European Family Law Volume I

European Family Law Volume I

The Impact of Institutions and Organisations on European Family Law

Edited by Jens M. Scherpe

This four-volume set maps the emerging European family law. It is intended to serve as a resource for anyone interested in this area of law, as well as a basis for teaching on comparative and international family law courses. The first volume examines the impact of institutions and organisations on European family law. While there is no European body that could actually legislate definitively on family law, there are some institutions that have a direct impact on European family law, while the impact of others is more indirect. In the second volume the changing concept of ‘family’ and challenges for domestic family law are analysed in 21 different jurisdictions, in 16 chapters. All contributions look at ‘horizontal’ family law (the law concerning the relationships between adults), ‘vertical’ family law (the law concerning the relationships of adults and children) as well an ‘individual’ family law (the law on names and gender identity). In the third volume the contributions take a comparative view on specific issues from a European perspective. The fourth volume, which works as a stand-alone monograph, draws on all of the previous chapters, and discusses the present and future of European family law. It establishes areas where ‘institutional’ European family law exists – in the sense that there are binding legal rules for all European jurisdictions – for example, as a result of a decision by the European Court of Human Rights. It also identifies areas where, as a result of common legal and social developments for ‘horizontal’, ‘vertical’ and ‘individual’ family law, an ‘organic’ European family law is emerging and suggests how family laws in Europe are going to develop in the future.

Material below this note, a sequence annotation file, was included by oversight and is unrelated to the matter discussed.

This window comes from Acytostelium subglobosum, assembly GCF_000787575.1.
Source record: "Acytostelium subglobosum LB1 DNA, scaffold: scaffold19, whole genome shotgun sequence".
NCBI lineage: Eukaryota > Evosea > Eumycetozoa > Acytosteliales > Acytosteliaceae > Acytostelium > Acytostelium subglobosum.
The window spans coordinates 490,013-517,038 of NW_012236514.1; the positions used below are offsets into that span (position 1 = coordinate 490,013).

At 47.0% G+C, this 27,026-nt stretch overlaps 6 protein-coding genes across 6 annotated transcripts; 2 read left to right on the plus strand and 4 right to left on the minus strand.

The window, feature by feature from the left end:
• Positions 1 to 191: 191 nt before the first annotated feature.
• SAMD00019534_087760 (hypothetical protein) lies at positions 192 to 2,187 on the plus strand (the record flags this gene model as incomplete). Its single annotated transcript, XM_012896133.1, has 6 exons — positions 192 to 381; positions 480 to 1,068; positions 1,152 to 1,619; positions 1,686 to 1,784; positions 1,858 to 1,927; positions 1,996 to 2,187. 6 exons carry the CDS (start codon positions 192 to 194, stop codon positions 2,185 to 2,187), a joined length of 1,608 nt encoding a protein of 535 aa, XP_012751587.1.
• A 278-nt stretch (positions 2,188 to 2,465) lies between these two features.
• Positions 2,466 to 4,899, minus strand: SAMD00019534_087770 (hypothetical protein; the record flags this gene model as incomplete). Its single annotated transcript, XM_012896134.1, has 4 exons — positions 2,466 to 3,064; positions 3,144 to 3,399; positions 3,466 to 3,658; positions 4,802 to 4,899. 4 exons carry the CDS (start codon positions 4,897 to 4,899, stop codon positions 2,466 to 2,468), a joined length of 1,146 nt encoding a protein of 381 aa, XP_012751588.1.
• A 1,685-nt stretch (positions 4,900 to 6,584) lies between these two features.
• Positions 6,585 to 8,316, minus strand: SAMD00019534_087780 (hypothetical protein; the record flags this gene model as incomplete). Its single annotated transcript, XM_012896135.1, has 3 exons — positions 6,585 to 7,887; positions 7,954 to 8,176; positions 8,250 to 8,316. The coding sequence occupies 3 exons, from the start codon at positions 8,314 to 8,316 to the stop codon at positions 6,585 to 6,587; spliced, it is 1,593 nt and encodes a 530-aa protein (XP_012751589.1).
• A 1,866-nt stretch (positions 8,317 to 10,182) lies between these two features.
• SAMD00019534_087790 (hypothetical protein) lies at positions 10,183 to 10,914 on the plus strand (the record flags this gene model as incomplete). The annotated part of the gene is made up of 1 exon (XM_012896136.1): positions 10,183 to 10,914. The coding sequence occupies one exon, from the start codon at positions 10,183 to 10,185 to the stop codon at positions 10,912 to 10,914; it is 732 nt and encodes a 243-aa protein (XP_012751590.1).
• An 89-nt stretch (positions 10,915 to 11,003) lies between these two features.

Chapter 6: The impact of the Commission on European Family Law (CEFL) on European family law

Katharina Boele-Woelki

Subjects: law - academic, european law, family law


For more than a decade the Commission on European Family Law (CEFL) has been working in the field of European comparative family law, doing so from a purely academic perspective. The CEFL collects, analyses and compares the family law approaches and solutions of the European jurisdiction countries in order to draft non-binding Principles of European Family Law. In so doing, the CEFL supports reform endeavours which try to modernise national family laws. In 2004, the Principles of European Family Law Regarding Divorce and Maintenance between Former Spouses were published, followed by the Principles of European Family Law Regarding Parental Responsibilities in 2007. In 2013, Principles of European Family Law Regarding Property Relations between Spouses were published, covering the general rights and duties of spouses, marital agreements and two matrimonial property regimes: participation in acquisitions and the community of acquisitions. This chapter will outline the aims of the CEFL and the ideas and values underpinning the Principles of European Family Law and thus the work of CEFL in general. In order to determine which aims such principles could and should have it is prudent first to examine the working method of the CEFL as well as the existing outcomes, embodied in the sets of principles mentioned above. The CEFL developed its own working method immediately after its formation, which it has used ever since.

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